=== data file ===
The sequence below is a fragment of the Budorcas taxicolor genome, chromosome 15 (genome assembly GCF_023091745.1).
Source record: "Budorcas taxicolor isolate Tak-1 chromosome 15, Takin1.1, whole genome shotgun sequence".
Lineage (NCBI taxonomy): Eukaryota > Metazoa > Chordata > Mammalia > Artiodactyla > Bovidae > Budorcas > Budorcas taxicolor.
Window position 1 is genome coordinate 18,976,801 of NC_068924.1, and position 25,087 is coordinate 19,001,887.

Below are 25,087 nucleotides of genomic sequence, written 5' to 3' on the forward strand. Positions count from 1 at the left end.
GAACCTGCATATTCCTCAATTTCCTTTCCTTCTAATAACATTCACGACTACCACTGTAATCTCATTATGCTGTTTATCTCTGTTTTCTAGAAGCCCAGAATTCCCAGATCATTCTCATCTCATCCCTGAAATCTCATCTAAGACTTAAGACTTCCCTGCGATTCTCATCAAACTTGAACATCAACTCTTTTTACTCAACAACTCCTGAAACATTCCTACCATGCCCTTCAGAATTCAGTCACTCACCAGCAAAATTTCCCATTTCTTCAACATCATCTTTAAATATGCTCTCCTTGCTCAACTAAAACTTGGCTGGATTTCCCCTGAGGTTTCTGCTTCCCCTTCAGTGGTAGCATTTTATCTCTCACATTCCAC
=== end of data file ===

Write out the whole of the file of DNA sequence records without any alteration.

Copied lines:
The sequence below is a fragment of the Budorcas taxicolor genome, chromosome 15 (genome assembly GCF_023091745.1).
Source record: "Budorcas taxicolor isolate Tak-1 chromosome 15, Takin1.1, whole genome shotgun sequence".
Lineage (NCBI taxonomy): Eukaryota > Metazoa > Chordata > Mammalia > Artiodactyla > Bovidae > Budorcas > Budorcas taxicolor.
Window position 1 is genome coordinate 18,976,801 of NC_068924.1, and position 25,087 is coordinate 19,001,887.

Below are 25,087 nucleotides of genomic sequence, written 5' to 3' on the forward strand. Positions count from 1 at the left end.
GAACCTGCATATTCCTCAATTTCCTTTCCTTCTAATAACATTCACGACTACCACTGTAATCTCATTATGCTGTTTATCTCTGTTTTCTAGAAGCCCAGAATTCCCAGATCATTCTCATCTCATCCCTGAAATCTCATCTAAGACTTAAGACTTCCCTGCGATTCTCATCAAACTTGAACATCAACTCTTTTTACTCAACAACTCCTGAAACATTCCTACCATGCCCTTCAGAATTCAGTCACTCACCAGCAAAATTTCCCATTTCTTCAACATCATCTTTAAATATGCTCTCCTTGCTCAACTAAAACTTGGCTGGATTTCCCCTGAGGTTTCTGCTTCCCCTTCAGTGGTAGCATTTTATCTCTCACATTCCAC